Seven centuries of history
Drassanes Reials de Barcelona (Royal Shipyards of Barcelona) refers to a group of structures that have survived into our time after more than seven centuries of history. It all began with a facility established midway through the 13th century on the beach of Barcelona, outside the city walls and at the foot of Montjuïc Mountain. Four towers and three sections of wall enclosed a space for the construction and maintenance of galleys and warships in the service of the King of Aragon, Peter the Great. It was a space open to the sea, so that ships could sail in and out. After the establishment of this first compound, the complex continued to grow. Powerful walls and ramparts were added, and the space eventually became a great medieval arsenal.
At the beginning of the 16th century, when it was to be one of the principal tools in the foreign policy of the Hispanic Crown, the Royal Shipyards of Barcelona came upon hard times. The construction of the first breakwater in the port had unintended consequences over the coast, and part of the building collapsed. As a result, the Crown decided to build a new building, reusing only parts of the old. Most of what we see today is from this period. However, not only the Crown was in charge of the old shipyards; the Council of One Hundred governing Barcelona and the Diputació del General governing Catalonia also administered part of the space, and each had its own fleet of galleys.
Great galley factory
Until the mid-18th century, the Royal Shipyards of Barcelona were a great galley factory, the centre of an industry that directly or indirectly employed thousands of individuals and served as a motor for both the city and national economy. However, galleys slowly began to lose importance in naval warfare, and the Royal Shipyards of Barcelona began to be used for non-maritime uses. They served as a barracks, a prison, and a cannon foundry, among other things, and finally became an arsenal for artillery.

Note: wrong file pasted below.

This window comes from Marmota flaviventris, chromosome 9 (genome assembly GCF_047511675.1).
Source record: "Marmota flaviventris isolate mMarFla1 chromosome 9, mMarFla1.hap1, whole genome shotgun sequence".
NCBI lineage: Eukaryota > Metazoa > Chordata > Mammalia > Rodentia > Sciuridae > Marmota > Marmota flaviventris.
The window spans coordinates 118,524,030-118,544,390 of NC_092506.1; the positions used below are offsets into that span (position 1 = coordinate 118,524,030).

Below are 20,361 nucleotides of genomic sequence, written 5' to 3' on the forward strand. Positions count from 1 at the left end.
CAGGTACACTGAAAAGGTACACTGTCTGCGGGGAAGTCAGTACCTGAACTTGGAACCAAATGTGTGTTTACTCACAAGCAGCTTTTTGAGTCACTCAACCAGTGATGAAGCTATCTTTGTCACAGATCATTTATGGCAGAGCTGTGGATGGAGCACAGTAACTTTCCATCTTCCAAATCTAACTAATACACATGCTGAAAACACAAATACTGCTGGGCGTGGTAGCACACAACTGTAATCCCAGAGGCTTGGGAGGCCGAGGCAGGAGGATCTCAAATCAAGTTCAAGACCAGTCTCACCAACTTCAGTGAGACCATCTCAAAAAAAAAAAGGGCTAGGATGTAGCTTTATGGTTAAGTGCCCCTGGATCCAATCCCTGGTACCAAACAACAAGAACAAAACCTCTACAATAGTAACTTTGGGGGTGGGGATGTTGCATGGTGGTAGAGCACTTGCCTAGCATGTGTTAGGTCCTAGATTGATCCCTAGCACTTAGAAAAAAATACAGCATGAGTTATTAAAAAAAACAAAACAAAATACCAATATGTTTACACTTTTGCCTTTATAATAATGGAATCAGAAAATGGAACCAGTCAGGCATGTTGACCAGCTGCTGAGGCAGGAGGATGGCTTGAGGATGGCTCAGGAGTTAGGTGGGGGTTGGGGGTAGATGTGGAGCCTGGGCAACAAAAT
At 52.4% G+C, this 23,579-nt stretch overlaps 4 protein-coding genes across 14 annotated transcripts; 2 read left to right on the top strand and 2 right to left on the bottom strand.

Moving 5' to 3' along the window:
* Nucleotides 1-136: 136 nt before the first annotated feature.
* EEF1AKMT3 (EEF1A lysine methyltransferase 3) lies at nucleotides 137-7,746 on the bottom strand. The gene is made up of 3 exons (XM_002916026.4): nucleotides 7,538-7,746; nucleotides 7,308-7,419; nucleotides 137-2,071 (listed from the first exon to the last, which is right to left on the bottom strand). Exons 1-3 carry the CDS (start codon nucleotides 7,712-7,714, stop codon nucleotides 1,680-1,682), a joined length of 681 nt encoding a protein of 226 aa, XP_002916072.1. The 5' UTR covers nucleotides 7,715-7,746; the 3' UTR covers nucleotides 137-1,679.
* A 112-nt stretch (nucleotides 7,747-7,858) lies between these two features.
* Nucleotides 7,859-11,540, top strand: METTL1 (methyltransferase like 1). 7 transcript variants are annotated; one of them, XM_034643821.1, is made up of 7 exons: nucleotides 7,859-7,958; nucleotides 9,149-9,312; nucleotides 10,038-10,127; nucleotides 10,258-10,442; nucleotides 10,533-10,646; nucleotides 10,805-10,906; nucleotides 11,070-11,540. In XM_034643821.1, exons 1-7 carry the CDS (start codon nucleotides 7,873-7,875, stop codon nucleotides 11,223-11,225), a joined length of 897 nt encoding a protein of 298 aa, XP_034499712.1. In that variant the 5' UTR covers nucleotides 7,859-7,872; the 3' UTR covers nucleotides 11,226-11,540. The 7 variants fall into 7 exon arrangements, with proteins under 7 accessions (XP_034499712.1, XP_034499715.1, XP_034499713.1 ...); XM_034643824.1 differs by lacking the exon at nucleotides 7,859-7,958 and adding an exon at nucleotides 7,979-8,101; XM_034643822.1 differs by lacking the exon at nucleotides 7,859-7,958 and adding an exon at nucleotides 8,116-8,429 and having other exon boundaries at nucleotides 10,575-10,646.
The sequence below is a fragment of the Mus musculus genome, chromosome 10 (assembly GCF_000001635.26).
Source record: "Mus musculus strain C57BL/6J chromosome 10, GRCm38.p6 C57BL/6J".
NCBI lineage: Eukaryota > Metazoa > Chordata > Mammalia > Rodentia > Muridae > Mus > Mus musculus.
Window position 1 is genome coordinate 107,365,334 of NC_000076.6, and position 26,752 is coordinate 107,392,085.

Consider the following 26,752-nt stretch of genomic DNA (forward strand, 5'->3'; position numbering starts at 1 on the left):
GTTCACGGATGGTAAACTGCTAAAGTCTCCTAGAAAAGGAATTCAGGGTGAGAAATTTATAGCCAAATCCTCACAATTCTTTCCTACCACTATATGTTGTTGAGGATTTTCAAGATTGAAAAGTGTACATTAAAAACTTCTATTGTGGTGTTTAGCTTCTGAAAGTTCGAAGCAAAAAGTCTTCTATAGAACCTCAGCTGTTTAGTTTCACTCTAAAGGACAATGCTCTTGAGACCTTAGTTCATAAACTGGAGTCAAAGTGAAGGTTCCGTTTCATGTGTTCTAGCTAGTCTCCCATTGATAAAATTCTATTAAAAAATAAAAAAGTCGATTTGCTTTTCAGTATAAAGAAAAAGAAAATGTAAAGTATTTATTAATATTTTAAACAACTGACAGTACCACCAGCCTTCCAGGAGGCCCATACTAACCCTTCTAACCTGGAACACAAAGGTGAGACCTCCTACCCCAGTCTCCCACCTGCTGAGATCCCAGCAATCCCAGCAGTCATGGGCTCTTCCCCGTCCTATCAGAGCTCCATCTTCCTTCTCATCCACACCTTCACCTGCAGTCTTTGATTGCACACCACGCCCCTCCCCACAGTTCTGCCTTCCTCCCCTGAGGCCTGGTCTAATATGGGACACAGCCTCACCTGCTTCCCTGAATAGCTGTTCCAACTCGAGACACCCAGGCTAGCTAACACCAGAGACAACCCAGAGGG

The Royal Shipyards of Barcelona are declared a Historic Monument, with the protection of a Cultural Asset of National Interest in 1976.
In addition to what can be visited today, the Drassanes Reials were surrounded by barracks, fortifications and workshops that have long since disappeared. Still, as a military facility, some extremely valuable elements like the medieval wall or the Bastion of Santa Madrona were saved from destruction. As for its use, throughout the 19th and part of the 20th century the space was employed by the military.
A cultural space
The Drassanes Reials were almost torn down with the great urban renovations experienced by Barcelona at the start of the 20th century, but they were finally saved, being abandoned by the military and turned over to the city in 1935. In October 1936 the Maritime Museum of Barcelona was created, and it was soon decided that the best space to house it was this building, the witness to centuries of maritime history. For the first time, the Drassanes Reials became a cultural space, a role it still plays.